I mix some Ivory Black for her cascading hair and reach for a round bristle brush. Behind me, like the last breath of a dying man, a shadow flickers.
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I know this particular theme has been dealt with many times before, and by far more skilled writers. But mine has something the others didn't. Mine is based on a true story.


7 Responses to “The Commission”

  1. Blogger Luke 

    "I find myself preoccupied more at the thought of who the photographer was then I am with the couple."
    How did you grasp that so well? That is it, exactly.
    And the shadow ... how did you know about the shadow?
    Bloody hell. I'm really glad you wrote this. I had goosie bumps all up my back all the way through reading it.
    Totally excellent.


    useofbow: use of black or white .. weird that WV would throw up these letters hey?

  2. Blogger anne 

    Brilliant, young man. Totally worth the wait.

  3. Blogger LiVEwiRe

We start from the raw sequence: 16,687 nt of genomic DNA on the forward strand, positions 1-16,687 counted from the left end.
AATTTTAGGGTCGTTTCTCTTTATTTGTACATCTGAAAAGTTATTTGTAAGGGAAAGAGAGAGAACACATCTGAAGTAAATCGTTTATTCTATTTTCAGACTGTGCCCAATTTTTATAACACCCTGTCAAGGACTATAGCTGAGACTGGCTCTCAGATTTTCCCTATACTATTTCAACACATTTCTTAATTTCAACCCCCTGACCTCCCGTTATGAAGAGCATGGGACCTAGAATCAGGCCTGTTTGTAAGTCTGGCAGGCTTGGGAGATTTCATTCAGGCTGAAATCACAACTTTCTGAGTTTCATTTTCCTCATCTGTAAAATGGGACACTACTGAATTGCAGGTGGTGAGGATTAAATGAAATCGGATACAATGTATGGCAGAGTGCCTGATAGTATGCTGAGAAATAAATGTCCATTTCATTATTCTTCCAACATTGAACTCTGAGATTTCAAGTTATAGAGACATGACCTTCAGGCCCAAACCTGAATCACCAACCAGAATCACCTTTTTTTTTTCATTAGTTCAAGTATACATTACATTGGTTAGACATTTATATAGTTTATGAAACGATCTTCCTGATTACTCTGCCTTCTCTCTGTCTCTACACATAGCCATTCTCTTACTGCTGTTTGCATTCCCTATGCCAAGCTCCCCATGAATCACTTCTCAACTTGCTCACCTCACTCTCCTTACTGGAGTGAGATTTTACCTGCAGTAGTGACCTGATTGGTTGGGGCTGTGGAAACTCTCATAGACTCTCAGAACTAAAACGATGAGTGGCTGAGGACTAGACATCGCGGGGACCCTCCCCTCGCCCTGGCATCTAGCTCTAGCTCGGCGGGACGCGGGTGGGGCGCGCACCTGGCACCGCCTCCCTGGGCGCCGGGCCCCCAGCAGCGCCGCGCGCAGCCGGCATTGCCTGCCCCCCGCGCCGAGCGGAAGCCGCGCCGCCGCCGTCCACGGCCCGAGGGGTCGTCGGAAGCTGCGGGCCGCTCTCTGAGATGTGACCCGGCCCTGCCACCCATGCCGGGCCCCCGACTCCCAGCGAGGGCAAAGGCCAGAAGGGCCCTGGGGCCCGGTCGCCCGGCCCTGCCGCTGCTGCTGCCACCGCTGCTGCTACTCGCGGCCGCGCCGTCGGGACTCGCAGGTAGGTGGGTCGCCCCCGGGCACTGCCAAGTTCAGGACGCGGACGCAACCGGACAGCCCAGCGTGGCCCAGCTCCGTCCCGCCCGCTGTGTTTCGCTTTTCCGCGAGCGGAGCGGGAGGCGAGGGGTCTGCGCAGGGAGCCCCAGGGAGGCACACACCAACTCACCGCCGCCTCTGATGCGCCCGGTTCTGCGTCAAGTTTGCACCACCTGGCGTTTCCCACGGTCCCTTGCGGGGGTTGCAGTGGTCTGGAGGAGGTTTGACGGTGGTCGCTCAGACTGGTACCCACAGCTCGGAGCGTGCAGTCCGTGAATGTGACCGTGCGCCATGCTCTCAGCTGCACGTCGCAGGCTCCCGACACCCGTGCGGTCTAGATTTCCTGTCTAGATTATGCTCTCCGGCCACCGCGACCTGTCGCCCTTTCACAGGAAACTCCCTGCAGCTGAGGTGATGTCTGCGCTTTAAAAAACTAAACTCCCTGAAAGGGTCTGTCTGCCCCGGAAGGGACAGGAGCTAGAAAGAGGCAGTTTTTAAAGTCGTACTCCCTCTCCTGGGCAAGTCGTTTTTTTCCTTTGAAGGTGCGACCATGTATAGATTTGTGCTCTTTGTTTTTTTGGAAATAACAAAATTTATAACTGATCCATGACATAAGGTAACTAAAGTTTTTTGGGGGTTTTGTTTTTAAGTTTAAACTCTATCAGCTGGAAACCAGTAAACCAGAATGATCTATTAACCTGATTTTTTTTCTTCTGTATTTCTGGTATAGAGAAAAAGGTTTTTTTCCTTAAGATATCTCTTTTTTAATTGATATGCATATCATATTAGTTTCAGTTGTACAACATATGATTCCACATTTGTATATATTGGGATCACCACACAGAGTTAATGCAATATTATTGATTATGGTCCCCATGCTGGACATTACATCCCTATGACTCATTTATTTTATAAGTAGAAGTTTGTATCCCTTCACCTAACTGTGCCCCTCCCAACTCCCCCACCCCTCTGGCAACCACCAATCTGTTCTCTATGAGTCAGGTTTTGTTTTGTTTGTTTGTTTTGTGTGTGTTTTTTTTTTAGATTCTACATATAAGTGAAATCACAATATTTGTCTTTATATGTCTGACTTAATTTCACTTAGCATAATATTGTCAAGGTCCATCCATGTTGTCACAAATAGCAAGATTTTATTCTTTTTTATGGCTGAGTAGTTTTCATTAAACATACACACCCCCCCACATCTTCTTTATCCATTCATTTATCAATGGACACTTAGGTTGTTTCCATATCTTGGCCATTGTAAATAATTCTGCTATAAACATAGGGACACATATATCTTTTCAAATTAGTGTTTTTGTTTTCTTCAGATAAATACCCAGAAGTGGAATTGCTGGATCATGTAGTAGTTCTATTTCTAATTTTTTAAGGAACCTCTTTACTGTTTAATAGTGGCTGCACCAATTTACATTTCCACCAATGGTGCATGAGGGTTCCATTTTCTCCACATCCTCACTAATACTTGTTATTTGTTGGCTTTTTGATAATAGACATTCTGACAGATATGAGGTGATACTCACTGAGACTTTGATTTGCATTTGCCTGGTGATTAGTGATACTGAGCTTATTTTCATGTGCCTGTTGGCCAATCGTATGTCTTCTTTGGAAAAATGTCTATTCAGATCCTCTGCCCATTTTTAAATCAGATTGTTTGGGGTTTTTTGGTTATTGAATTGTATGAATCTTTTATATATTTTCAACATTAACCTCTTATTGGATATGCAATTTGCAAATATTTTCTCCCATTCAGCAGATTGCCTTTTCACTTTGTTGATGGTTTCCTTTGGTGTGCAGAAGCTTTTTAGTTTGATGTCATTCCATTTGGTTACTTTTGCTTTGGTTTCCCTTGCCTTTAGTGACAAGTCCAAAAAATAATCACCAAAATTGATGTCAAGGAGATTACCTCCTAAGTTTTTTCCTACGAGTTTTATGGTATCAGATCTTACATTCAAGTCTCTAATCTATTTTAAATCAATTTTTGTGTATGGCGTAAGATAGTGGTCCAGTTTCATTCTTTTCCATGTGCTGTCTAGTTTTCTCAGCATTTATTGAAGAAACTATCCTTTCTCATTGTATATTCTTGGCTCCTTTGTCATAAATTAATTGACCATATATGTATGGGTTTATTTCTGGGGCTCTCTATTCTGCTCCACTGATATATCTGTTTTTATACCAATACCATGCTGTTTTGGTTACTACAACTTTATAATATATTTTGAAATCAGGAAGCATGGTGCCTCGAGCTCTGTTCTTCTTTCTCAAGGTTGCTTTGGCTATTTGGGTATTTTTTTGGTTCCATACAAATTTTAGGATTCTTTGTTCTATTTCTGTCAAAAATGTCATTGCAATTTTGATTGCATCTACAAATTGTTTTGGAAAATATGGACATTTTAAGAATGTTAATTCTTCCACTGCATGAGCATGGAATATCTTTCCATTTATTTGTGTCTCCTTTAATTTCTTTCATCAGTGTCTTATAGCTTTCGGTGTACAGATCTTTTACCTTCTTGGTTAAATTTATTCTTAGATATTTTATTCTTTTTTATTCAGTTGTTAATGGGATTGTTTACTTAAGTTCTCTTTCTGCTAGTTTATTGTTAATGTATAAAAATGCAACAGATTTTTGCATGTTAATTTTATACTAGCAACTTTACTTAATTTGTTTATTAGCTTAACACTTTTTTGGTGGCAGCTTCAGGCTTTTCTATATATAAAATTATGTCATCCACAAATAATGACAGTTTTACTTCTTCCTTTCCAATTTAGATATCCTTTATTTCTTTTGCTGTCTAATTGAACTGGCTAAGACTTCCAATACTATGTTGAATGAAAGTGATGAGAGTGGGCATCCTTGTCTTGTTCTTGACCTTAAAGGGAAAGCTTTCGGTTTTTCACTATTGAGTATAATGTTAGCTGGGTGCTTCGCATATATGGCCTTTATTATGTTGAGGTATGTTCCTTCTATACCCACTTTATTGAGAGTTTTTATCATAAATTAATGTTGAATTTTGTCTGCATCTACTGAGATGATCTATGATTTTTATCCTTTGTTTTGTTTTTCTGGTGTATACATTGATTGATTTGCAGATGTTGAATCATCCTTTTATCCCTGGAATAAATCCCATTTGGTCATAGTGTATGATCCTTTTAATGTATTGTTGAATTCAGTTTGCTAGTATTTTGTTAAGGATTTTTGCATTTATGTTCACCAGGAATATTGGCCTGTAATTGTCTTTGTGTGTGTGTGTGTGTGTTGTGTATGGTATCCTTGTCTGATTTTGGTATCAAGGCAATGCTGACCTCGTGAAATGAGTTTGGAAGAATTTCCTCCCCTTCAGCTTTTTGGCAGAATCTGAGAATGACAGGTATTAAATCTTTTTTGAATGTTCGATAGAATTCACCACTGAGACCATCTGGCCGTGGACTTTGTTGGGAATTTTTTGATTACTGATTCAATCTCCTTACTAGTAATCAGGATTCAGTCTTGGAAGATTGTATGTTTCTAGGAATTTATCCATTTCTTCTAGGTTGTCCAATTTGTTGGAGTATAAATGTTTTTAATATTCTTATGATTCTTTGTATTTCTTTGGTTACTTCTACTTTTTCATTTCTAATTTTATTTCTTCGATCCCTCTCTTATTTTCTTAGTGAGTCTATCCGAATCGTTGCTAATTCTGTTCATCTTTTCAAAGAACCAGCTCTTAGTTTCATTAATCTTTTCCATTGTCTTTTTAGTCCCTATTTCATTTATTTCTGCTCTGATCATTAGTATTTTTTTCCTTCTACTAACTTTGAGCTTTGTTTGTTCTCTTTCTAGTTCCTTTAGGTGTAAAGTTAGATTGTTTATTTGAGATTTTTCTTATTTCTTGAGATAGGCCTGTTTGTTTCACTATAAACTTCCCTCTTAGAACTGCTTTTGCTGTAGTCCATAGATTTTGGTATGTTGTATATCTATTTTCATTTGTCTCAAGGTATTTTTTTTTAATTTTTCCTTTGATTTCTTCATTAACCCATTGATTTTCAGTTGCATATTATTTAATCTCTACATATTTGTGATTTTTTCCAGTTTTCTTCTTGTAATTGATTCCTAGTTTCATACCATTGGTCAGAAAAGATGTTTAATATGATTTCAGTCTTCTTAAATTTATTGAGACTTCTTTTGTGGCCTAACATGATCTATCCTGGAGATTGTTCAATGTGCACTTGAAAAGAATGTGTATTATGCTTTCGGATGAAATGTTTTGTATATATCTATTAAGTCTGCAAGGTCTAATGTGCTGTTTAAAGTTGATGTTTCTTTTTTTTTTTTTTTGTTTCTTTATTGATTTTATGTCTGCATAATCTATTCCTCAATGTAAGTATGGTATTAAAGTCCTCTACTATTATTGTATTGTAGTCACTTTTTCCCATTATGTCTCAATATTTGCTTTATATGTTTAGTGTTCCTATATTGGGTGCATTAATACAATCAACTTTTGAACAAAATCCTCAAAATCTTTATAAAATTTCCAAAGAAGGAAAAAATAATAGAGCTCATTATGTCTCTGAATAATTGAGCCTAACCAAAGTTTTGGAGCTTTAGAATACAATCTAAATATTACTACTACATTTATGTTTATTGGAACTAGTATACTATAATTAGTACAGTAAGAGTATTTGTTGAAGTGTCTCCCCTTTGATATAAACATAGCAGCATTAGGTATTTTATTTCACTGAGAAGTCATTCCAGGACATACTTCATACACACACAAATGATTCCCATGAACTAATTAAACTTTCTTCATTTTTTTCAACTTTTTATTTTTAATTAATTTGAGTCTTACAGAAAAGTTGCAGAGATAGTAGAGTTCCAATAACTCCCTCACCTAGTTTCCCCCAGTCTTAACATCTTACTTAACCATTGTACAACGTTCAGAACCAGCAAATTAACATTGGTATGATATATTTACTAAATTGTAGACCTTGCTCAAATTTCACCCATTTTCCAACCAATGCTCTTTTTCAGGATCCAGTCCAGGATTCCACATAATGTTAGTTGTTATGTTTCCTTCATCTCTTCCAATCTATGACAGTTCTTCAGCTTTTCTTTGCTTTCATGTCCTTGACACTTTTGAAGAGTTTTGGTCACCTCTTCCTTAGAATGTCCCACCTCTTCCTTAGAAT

Love your description of the shadow; the way one would tend to dismiss it as something more acceptable. The 'true' part gave me a bit of the willies, heebie-geebies, and the creeps all at once. Things work in very strange ways and they do say truth is stranger than fiction.

  4. Blogger Fence 

    Oooh, we certainly are there now aren't we.
    Spotted the new entry just as I was ready to leave work, but stayed on a span to read it (and I don't even get overtime or nuffink), but didn't have a chance to post a comment then.

    And this line: the sound of the moon reflected by the rain. Very nice.

    icquroha: you are looking for who? Oh, you mean Uhura

  5. Blogger Kelly 

    How absolutely fascinating - a true picture of the sensitive artist. Shadows as precursors - if you learned to accept them - would save you a lot of time, energy and frustration, wouldn't they? Of course, how do you explain them to prospective clients? VERY interesting story, very nicely written.

  6. Blogger jason evans 

    I cringed when the hand jerked and marred the painting.

    Nicely done!

  7. Blogger ChittyChittyBangBang! 

    Your writing is pure genius. Every time I read this, I discover something new in the words.